The governor has compared the need for regional coordination on marijuana policy to the coronavirus response, stating that officials have “got to think regionally when it comes to how we deal with the pandemic—and I think we have to think regionally when it comes to marijuana, as well.”
He also said that legalization in Connecticut could potentially reduce the spread of COVID-19 by limiting out-of-state trips to purchase legal cannabis in neighboring states such as Massachusetts and New Jersey.
Read the full list of recommendations from the governor’s informal marijuana equity task force below:
1. Equity applicants are defined as businesses which are owned 67%or more by individuals who meet (two) of the following:
-Personally been arrested convicted or incarcerated for a cannabis crime
-Has an immediate family member(Parent or sibling) who has been arrested convicted or incarcerated for a cannabis crime
-Has an average annual income not more than 150% of median wage
-Is of a group disproportionately harmed by cannabis prohibition as determined by the equity study
2. Establish a study commission (DCP or indy) to oversee an impact study that will quantify the various negative repercussions of cannabis prohibition and submit a full report by Jan 1 2022. This report will inform the governing body that will determine the number of licenses to be awarded and the qualifications and benefits for each license type.
-Study commission will research how to create an equitable cannabis industry as it’s #1 priority, not maximizing revenue or speed of opening
-Study shall include specific recommendations on year 1, 5, and year 10 needs
-Appropriate checks and balances needed to ensure plenty of opportunities for course correction
3. The ratio of equity licenses to traditional must be at least 1 to 1 at each part of the supply chain
-Oakland and Boston model
-This will require the licensing of a significant number of equity businesses to bring the current ratio to 1 to 1 before sales can begin
4. Establish a capital fund for zero interest loans for certified equity operators
-All grantees must complete a “entrepreneurship in the cannabis industry” course/training]
5. Establish a workforce development program in cooperation with equity owners to provide owners and employees with technical support including but not limited to creation of SOPs, commercial buildout plans, legal assistance with real estate, permitting and zoning, human resources and payroll processing, and tax compliance.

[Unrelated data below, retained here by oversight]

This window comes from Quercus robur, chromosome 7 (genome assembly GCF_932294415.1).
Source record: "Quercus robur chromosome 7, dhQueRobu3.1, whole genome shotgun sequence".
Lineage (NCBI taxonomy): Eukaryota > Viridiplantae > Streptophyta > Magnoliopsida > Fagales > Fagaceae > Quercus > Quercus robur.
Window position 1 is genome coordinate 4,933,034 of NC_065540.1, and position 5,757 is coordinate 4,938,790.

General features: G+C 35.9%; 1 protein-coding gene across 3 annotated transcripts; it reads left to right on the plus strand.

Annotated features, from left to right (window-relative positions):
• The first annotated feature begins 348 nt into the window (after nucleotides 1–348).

6. Independence of equity commission should be encouraged as much as is possible
-Majority of votes on the commission should be non-regulatory agency appointments(?)
-Mix of stakeholders and regulators on commission
-Citizen’s ethics advisory board is an example
7. Develop a license type(s) specifically for equity applicants, if medical is given head start.
8. Require each cannabis business to include a social equity impact plan to be considered by in granting and renewal of license. Require each cannabis business to implement policies that encourage diversity in employment, contracting, and other professional opportunities and to report annually on the diversity of its workforce, management, and contracts.
-First mover advantage only able after funding given for economic uplift program
Read additional notes from the task force’s Community Economic Development Grant Revenue subgroup:
-We did not come up with a comprehensive definition of equity and instead decided to utilize the disparity study to help inform our work once its completed.
-We discussed the potential structure of an Equity Commission, including membership, oversight/responsibilities, appointments, and relationship with regulatory agency but made no final decisions.
-We determined that some independence from the state would be recommended so progress is not disrupted when new administrations are elected.
-We discussed the need to focus some funding into infrastructure projects for a community, meaning that we would attempt to create systemic change while investing into communities that have been traditionally disinvested in for many years.
-It was unanimously agreed that members of the community must have a voice in the process and that the commission needed to cultivate a space to allow those voices to be elevated.
-We discussed using indicators to determine need, an example of this could be income level, graduation rates, or arrests.
-Funding could be made available through targeted grants, but we would need to provide support systems to ensure organizations who may not have the capacity to manage/apply for the grants could still take advantage of the funding especially if they have been doing this work for years.
-Specific to funding, we agreed that after operational costs are deducted from excise tax revenue we would allocate 90% of left over revenue to community investment, 5% to the general fund, and 5% to drug education, treatment, counseling etc.
-It was also agreed that the larger group would help us determine a more specific breakdown of that 90% community investment allocation.
Photo courtesy of Kimberly Lawson.